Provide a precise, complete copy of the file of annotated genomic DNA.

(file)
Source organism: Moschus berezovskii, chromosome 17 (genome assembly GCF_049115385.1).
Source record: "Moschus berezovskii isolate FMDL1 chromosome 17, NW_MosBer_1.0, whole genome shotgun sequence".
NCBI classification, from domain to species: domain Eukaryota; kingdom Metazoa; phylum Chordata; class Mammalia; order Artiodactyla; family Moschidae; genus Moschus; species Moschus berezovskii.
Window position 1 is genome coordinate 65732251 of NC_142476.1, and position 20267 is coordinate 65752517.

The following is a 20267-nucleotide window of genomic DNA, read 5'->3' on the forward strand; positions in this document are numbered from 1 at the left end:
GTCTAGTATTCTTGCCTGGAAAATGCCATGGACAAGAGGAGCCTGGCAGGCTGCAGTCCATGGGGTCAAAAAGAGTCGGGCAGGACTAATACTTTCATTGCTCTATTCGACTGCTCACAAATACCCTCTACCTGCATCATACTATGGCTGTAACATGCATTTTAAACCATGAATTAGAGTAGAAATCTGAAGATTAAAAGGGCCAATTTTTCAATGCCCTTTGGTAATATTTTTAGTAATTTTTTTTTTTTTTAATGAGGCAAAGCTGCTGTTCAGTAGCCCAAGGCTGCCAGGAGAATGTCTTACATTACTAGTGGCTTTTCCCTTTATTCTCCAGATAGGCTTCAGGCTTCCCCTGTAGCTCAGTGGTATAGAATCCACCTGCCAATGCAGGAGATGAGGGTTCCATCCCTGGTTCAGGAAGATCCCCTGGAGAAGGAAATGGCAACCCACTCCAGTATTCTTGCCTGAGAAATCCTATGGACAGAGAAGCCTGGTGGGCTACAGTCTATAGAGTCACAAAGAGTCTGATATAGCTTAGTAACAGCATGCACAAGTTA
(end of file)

Source organism: Moschus berezovskii, chromosome 17 (genome assembly GCF_049115385.1).
Source record: "Moschus berezovskii isolate FMDL1 chromosome 17, NW_MosBer_1.0, whole genome shotgun sequence".
NCBI classification, from domain to species: domain Eukaryota; kingdom Metazoa; phylum Chordata; class Mammalia; order Artiodactyla; family Moschidae; genus Moschus; species Moschus berezovskii.
Window position 1 is genome coordinate 65732251 of NC_142476.1, and position 20267 is coordinate 65752517.

The following is a 20267-nucleotide window of genomic DNA, read 5'->3' on the forward strand; positions in this document are numbered from 1 at the left end:
GTCTAGTATTCTTGCCTGGAAAATGCCATGGACAAGAGGAGCCTGGCAGGCTGCAGTCCATGGGGTCAAAAAGAGTCGGGCAGGACTAATACTTTCATTGCTCTATTCGACTGCTCACAAATACCCTCTACCTGCATCATACTATGGCTGTAACATGCATTTTAAACCATGAATTAGAGTAGAAATCTGAAGATTAAAAGGGCCAATTTTTCAATGCCCTTTGGTAATATTTTTAGTAATTTTTTTTTTTTTTAATGAGGCAAAGCTGCTGTTCAGTAGCCCAAGGCTGCCAGGAGAATGTCTTACATTACTAGTGGCTTTTCCCTTTATTCTCCAGATAGGCTTCAGGCTTCCCCTGTAGCTCAGTGGTATAGAATCCACCTGCCAATGCAGGAGATGAGGGTTCCATCCCTGGTTCAGGAAGATCCCCTGGAGAAGGAAATGGCAACCCACTCCAGTATTCTTGCCTGAGAAATCCTATGGACAGAGAAGCCTGGTGGGCTACAGTCTATAGAGTCACAAAGAGTCTGATATAGCTTAGTAACAGCATGCACAAGTTA